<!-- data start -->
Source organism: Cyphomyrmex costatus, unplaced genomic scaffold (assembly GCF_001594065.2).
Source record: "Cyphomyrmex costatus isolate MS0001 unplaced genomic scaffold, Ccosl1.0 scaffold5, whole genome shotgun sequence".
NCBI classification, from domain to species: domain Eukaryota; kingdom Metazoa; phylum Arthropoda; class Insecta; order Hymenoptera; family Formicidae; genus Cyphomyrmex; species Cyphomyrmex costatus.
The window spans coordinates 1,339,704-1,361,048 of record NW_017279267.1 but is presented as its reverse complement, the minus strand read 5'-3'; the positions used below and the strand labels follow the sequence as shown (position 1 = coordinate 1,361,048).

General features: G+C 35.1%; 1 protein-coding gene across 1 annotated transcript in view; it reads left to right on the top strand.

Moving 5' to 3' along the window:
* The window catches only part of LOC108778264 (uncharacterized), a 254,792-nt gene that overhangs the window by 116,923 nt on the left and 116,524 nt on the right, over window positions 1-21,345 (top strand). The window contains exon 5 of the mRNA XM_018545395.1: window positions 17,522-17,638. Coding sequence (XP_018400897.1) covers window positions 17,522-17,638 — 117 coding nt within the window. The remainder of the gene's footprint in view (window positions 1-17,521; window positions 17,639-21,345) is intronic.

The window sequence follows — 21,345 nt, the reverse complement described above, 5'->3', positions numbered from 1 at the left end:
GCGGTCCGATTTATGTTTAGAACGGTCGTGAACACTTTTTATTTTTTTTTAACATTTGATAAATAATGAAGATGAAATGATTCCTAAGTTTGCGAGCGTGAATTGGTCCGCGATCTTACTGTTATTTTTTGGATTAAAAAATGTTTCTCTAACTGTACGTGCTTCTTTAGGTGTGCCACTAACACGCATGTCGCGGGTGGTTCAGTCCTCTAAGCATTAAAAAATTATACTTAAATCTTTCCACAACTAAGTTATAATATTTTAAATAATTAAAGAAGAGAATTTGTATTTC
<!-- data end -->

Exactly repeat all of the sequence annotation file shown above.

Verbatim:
Source organism: Cyphomyrmex costatus, unplaced genomic scaffold (assembly GCF_001594065.2).
Source record: "Cyphomyrmex costatus isolate MS0001 unplaced genomic scaffold, Ccosl1.0 scaffold5, whole genome shotgun sequence".
NCBI classification, from domain to species: domain Eukaryota; kingdom Metazoa; phylum Arthropoda; class Insecta; order Hymenoptera; family Formicidae; genus Cyphomyrmex; species Cyphomyrmex costatus.
The window spans coordinates 1,339,704-1,361,048 of record NW_017279267.1 but is presented as its reverse complement, the minus strand read 5'-3'; the positions used below and the strand labels follow the sequence as shown (position 1 = coordinate 1,361,048).

General features: G+C 35.1%; 1 protein-coding gene across 1 annotated transcript in view; it reads left to right on the top strand.

Moving 5' to 3' along the window:
* The window catches only part of LOC108778264 (uncharacterized), a 254,792-nt gene that overhangs the window by 116,923 nt on the left and 116,524 nt on the right, over window positions 1-21,345 (top strand). The window contains exon 5 of the mRNA XM_018545395.1: window positions 17,522-17,638. Coding sequence (XP_018400897.1) covers window positions 17,522-17,638 — 117 coding nt within the window. The remainder of the gene's footprint in view (window positions 1-17,521; window positions 17,639-21,345) is intronic.

The window sequence follows — 21,345 nt, the reverse complement described above, 5'->3', positions numbered from 1 at the left end:
GCGGTCCGATTTATGTTTAGAACGGTCGTGAACACTTTTTATTTTTTTTTAACATTTGATAAATAATGAAGATGAAATGATTCCTAAGTTTGCGAGCGTGAATTGGTCCGCGATCTTACTGTTATTTTTTGGATTAAAAAATGTTTCTCTAACTGTACGTGCTTCTTTAGGTGTGCCACTAACACGCATGTCGCGGGTGGTTCAGTCCTCTAAGCATTAAAAAATTATACTTAAATCTTTCCACAACTAAGTTATAATATTTTAAATAATTAAAGAAGAGAATTTGTATTTC